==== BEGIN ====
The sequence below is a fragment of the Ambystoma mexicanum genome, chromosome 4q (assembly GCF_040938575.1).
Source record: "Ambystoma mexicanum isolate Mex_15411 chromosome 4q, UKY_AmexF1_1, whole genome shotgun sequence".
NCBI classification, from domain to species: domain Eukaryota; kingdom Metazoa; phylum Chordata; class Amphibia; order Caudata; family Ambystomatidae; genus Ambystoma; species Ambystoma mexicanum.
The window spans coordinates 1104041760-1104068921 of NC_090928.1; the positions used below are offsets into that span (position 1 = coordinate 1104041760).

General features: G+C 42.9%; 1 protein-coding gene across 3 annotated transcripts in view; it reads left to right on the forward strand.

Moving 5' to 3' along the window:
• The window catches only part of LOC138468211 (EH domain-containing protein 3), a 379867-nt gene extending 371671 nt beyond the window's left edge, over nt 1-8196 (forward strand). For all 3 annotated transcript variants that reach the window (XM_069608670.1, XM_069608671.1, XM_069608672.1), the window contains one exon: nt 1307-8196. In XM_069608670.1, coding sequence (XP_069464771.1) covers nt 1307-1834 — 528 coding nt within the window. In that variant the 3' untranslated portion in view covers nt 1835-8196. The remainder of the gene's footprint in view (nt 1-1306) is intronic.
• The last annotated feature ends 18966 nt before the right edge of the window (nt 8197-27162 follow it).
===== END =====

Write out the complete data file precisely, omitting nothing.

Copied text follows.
The sequence below is a fragment of the Ambystoma mexicanum genome, chromosome 4q (assembly GCF_040938575.1).
Source record: "Ambystoma mexicanum isolate Mex_15411 chromosome 4q, UKY_AmexF1_1, whole genome shotgun sequence".
NCBI classification, from domain to species: domain Eukaryota; kingdom Metazoa; phylum Chordata; class Amphibia; order Caudata; family Ambystomatidae; genus Ambystoma; species Ambystoma mexicanum.
The window spans coordinates 1104041760-1104068921 of NC_090928.1; the positions used below are offsets into that span (position 1 = coordinate 1104041760).

General features: G+C 42.9%; 1 protein-coding gene across 3 annotated transcripts in view; it reads left to right on the forward strand.

Moving 5' to 3' along the window:
• The window catches only part of LOC138468211 (EH domain-containing protein 3), a 379867-nt gene extending 371671 nt beyond the window's left edge, over nt 1-8196 (forward strand). For all 3 annotated transcript variants that reach the window (XM_069608670.1, XM_069608671.1, XM_069608672.1), the window contains one exon: nt 1307-8196. In XM_069608670.1, coding sequence (XP_069464771.1) covers nt 1307-1834 — 528 coding nt within the window. In that variant the 3' untranslated portion in view covers nt 1835-8196. The remainder of the gene's footprint in view (nt 1-1306) is intronic.
• The last annotated feature ends 18966 nt before the right edge of the window (nt 8197-27162 follow it).